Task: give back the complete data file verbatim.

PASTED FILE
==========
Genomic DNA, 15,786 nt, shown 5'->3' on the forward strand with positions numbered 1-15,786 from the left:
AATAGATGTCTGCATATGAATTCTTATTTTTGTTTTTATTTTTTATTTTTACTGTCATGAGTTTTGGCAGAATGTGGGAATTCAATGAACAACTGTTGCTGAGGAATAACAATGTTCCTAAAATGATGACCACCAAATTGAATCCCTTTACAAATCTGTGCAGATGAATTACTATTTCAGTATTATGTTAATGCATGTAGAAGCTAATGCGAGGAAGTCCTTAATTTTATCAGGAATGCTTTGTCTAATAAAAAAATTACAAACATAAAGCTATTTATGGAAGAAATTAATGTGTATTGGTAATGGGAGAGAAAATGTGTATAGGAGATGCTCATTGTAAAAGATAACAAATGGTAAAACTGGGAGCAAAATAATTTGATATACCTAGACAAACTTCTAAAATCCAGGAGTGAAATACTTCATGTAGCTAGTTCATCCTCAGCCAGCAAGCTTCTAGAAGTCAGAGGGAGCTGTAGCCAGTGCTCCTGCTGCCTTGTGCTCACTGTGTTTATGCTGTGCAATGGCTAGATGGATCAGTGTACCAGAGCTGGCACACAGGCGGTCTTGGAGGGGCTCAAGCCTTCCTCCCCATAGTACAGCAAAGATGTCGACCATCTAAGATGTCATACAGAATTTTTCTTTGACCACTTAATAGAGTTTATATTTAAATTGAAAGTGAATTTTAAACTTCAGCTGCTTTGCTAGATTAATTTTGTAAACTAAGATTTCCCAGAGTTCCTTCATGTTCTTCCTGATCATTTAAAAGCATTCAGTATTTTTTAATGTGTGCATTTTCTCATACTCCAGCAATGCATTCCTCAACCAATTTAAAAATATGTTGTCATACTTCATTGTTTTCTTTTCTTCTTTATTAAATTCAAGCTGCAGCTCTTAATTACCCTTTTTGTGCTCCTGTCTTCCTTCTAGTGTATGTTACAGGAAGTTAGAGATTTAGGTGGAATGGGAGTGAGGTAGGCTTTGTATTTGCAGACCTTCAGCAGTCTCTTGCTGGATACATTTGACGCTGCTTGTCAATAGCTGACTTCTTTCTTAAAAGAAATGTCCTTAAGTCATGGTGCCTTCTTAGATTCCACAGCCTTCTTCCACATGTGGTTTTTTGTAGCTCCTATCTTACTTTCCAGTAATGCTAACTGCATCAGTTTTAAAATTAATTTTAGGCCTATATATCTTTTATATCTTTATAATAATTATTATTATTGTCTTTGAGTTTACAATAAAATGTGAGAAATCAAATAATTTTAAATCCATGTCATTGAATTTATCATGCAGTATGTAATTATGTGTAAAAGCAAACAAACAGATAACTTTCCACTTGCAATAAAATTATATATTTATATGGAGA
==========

Genomic DNA, 15,786 nt, shown 5'->3' on the forward strand with positions numbered 1-15,786 from the left:
AATAGATGTCTGCATATGAATTCTTATTTTTGTTTTTATTTTTTATTTTTACTGTCATGAGTTTTGGCAGAATGTGGGAATTCAATGAACAACTGTTGCTGAGGAATAACAATGTTCCTAAAATGATGACCACCAAATTGAATCCCTTTACAAATCTGTGCAGATGAATTACTATTTCAGTATTATGTTAATGCATGTAGAAGCTAATGCGAGGAAGTCCTTAATTTTATCAGGAATGCTTTGTCTAATAAAAAAATTACAAACATAAAGCTATTTATGGAAGAAATTAATGTGTATTGGTAATGGGAGAGAAAATGTGTATAGGAGATGCTCATTGTAAAAGATAACAAATGGTAAAACTGGGAGCAAAATAATTTGATATACCTAGACAAACTTCTAAAATCCAGGAGTGAAATACTTCATGTAGCTAGTTCATCCTCAGCCAGCAAGCTTCTAGAAGTCAGAGGGAGCTGTAGCCAGTGCTCCTGCTGCCTTGTGCTCACTGTGTTTATGCTGTGCAATGGCTAGATGGATCAGTGTACCAGAGCTGGCACACAGGCGGTCTTGGAGGGGCTCAAGCCTTCCTCCCCATAGTACAGCAAAGATGTCGACCATCTAAGATGTCATACAGAATTTTTCTTTGACCACTTAATAGAGTTTATATTTAAATTGAAAGTGAATTTTAAACTTCAGCTGCTTTGCTAGATTAATTTTGTAAACTAAGATTTCCCAGAGTTCCTTCATGTTCTTCCTGATCATTTAAAAGCATTCAGTATTTTTTAATGTGTGCATTTTCTCATACTCCAGCAATGCATTCCTCAACCAATTTAAAAATATGTTGTCATACTTCATTGTTTTCTTTTCTTCTTTATTAAATTCAAGCTGCAGCTCTTAATTACCCTTTTTGTGCTCCTGTCTTCCTTCTAGTGTATGTTACAGGAAGTTAGAGATTTAGGTGGAATGGGAGTGAGGTAGGCTTTGTATTTGCAGACCTTCAGCAGTCTCTTGCTGGATACATTTGACGCTGCTTGTCAATAGCTGACTTCTTTCTTAAAAGAAATGTCCTTAAGTCATGGTGCCTTCTTAGATTCCACAGCCTTCTTCCACATGTGGTTTTTTGTAGCTCCTATCTTACTTTCCAGTAATGCTAACTGCATCAGTTTTAAAATTAATTTTAGGCCTATATATCTTTTATATCTTTATAATAATTATTATTATTGTCTTTGAGTTTACAATAAAATGTGAGAAATCAAATAATTTTAAATCCATGTCATTGAATTTATCATGCAGTATGTAATTATGTGTAAAAGCAAACAAACAGATAACTTTCCACTTGCAATAAAATTATATATTTATATGGAGA